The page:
In this context we want to document AI-related threats very broadly,
- from: increased imposter calls to contact centres, targeting PII
- to: how will the website get traffic when a user’s point of first intent has switched from Google to ChatGPT?
(Thinking about how to deal with threats may also reveal opportunities.)
On the second point: even if you’re not planning to use AI right now, your customers are.
4. Build capabilities to make invention cheaper
Experimenting needs a quick cycle time. Along the way, identify and build new enabling capabilities to:
- make future experiments easier
- allow for pilots with future AI-related suppliers.
(For example, LLMs and computer vision mean that there is a lot of data that didn’t previously look like data. That index needs a new internal API.)
5. Understand needs by sharing both internally and with partners
Prototypes and experiments do not need to be taken to production. In a build vs buy discussion, for an organisation whose core competence is elsewhere, you shouldn’t be building foundational tech.
But how will you identify value when it arrives? There will be hundreds of well-funded startups and dozens of consultancies with deep-pockets and impressive AI demos, all knocking at the door.
Running experiments means you’re understanding your own requirements – which means you’ll spot the valuable suppliers and can ask smart questions.
I’d go further: be open and noisy about your experiments,* and suppliers will pre-emptively change their roadmaps, come to you, and let you in before their work is public. And there’s a competitive advantage to being first.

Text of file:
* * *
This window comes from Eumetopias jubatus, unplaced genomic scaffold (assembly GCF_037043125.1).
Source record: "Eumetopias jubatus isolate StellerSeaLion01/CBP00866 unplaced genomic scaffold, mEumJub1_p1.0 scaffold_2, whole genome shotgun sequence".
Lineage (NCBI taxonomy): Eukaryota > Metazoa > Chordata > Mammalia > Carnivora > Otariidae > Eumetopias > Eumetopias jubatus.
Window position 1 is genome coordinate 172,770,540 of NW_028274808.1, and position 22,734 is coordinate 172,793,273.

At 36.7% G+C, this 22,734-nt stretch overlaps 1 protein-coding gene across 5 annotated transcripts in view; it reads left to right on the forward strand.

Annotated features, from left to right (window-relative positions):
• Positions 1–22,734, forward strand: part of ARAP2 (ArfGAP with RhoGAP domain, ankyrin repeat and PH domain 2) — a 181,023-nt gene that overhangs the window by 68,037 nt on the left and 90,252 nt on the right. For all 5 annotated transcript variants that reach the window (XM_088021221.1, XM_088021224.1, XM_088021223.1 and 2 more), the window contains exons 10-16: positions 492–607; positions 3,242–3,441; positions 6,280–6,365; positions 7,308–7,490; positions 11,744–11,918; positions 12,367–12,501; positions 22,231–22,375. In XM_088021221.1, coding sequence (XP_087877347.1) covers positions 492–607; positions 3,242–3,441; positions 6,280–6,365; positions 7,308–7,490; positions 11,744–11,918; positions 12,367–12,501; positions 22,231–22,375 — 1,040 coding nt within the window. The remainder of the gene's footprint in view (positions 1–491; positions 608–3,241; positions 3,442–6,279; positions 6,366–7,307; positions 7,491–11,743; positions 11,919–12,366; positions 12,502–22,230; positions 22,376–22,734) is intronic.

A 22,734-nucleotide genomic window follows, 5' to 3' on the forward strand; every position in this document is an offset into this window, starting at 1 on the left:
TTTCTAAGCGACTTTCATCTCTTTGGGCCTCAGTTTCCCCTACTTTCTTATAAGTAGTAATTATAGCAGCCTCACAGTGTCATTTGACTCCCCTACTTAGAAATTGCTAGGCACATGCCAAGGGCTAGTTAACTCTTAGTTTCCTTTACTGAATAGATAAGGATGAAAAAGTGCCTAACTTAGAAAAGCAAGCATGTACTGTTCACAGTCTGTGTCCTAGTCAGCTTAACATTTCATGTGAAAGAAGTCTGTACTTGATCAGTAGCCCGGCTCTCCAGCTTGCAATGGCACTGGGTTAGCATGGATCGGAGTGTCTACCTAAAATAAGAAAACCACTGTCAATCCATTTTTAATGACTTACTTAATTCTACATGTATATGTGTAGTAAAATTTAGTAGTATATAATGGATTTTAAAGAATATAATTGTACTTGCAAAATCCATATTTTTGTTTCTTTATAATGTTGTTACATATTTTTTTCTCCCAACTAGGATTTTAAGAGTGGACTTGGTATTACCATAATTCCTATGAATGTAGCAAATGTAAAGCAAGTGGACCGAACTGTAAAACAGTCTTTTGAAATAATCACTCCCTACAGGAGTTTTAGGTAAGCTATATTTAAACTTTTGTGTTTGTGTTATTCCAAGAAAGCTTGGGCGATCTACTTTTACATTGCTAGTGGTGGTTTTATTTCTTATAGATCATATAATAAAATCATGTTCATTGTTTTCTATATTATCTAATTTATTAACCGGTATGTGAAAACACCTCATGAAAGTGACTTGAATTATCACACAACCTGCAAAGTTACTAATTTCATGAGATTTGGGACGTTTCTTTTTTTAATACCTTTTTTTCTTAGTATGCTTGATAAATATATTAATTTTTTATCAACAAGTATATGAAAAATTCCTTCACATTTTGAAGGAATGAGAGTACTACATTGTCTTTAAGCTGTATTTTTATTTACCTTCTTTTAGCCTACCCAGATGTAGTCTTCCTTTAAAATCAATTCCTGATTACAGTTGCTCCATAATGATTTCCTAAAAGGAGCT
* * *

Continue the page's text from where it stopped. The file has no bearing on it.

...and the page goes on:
6. Governance – a bonus point not on the slide
AI tools are getting available fast. Whether or not you have a centralised AI approach, individual team members will be using AI to create job descriptions, summarise documents and emails, make illustrations, write code, and so on.
When I talked recently with Ian, he told me about the BMJ’s AI governance approach. This allows for permissionless innovation with AI in workflows for everyone in the organisation, by providing simple guidelines describing
- when it’s ok to use AI tools
- when to absolutely not
- when to be cautious (and who to escalate the question to)
These guidelines will differ for every org. I found it really smart for the BMJ to be engaging in the benefits and risks of AI tools like this, and engaging with the reality that yes, people are already picking them up to help do their jobs.
Of course it’s easier to talk about strategy than to do it.
The reality of strategic pathfinding for AI is that it comes down to
- real people and objectives
- meetings, workshops, slide decks, and Trello boards, alongside often more urgent work
- figuring out new, ongoing processes
- ultimately, rolling your sleeves up and doing the work.
…all of which will become very tactical and very specific to your org as soon as you start, and will evolve fast.
But it’s worth it. So just get started because you’ll figure it out faster doing than thinking.
My hope is that this framework provides a useful starting point.